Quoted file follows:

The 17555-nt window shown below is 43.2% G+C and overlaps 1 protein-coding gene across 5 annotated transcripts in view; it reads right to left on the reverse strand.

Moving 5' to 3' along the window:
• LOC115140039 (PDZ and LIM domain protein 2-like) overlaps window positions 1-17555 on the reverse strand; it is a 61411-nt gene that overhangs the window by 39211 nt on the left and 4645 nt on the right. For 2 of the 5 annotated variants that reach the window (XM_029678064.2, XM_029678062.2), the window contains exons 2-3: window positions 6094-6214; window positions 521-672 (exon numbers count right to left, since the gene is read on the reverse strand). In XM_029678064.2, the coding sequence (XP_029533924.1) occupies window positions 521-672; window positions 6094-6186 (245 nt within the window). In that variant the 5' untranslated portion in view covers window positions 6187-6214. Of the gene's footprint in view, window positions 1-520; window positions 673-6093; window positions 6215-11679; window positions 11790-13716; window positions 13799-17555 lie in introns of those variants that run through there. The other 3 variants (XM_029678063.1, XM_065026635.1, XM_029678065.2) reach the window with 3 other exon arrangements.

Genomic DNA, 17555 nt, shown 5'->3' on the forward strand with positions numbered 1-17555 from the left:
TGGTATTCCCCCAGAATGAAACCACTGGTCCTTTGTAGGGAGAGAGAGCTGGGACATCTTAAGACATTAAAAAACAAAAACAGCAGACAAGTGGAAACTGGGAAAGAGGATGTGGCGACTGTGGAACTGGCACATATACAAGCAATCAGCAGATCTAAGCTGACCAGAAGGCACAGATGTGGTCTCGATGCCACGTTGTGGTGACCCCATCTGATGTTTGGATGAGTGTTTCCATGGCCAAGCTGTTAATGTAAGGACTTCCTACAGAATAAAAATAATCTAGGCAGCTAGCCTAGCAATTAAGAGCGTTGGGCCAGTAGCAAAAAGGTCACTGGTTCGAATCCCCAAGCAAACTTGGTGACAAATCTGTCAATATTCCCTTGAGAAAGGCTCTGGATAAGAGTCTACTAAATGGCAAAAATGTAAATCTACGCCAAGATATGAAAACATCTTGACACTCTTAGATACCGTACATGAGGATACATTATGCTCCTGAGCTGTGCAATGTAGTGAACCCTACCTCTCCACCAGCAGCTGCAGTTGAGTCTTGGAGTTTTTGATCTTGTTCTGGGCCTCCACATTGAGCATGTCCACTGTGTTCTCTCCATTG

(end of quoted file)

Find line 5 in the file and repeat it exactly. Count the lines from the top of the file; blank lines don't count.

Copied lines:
TGGTATTCCCCCAGAATGAAACCACTGGTCCTTTGTAGGGAGAGAGAGCTGGGACATCTTAAGACATTAAAAAACAAAAACAGCAGACAAGTGGAAACTGGGAAAGAGGATGTGGCGACTGTGGAACTGGCACATATACAAGCAATCAGCAGATCTAAGCTGACCAGAAGGCACAGATGTGGTCTCGATGCCACGTTGTGGTGACCCCATCTGATGTTTGGATGAGTGTTTCCATGGCCAAGCTGTTAATGTAAGGACTTCCTACAGAATAAAAATAATCTAGGCAGCTAGCCTAGCAATTAAGAGCGTTGGGCCAGTAGCAAAAAGGTCACTGGTTCGAATCCCCAAGCAAACTTGGTGACAAATCTGTCAATATTCCCTTGAGAAAGGCTCTGGATAAGAGTCTACTAAATGGCAAAAATGTAAATCTACGCCAAGATATGAAAACATCTTGACACTCTTAGATACCGTACATGAGGATACATTATGCTCCTGAGCTGTGCAATGTAGTGAACCCTACCTCTCCACCAGCAGCTGCAGTTGAGTCTTGGAGTTTTTGATCTTGTTCTGGGCCTCCACATTGAGCATGTCCACTGTGTTCTCTCCATTG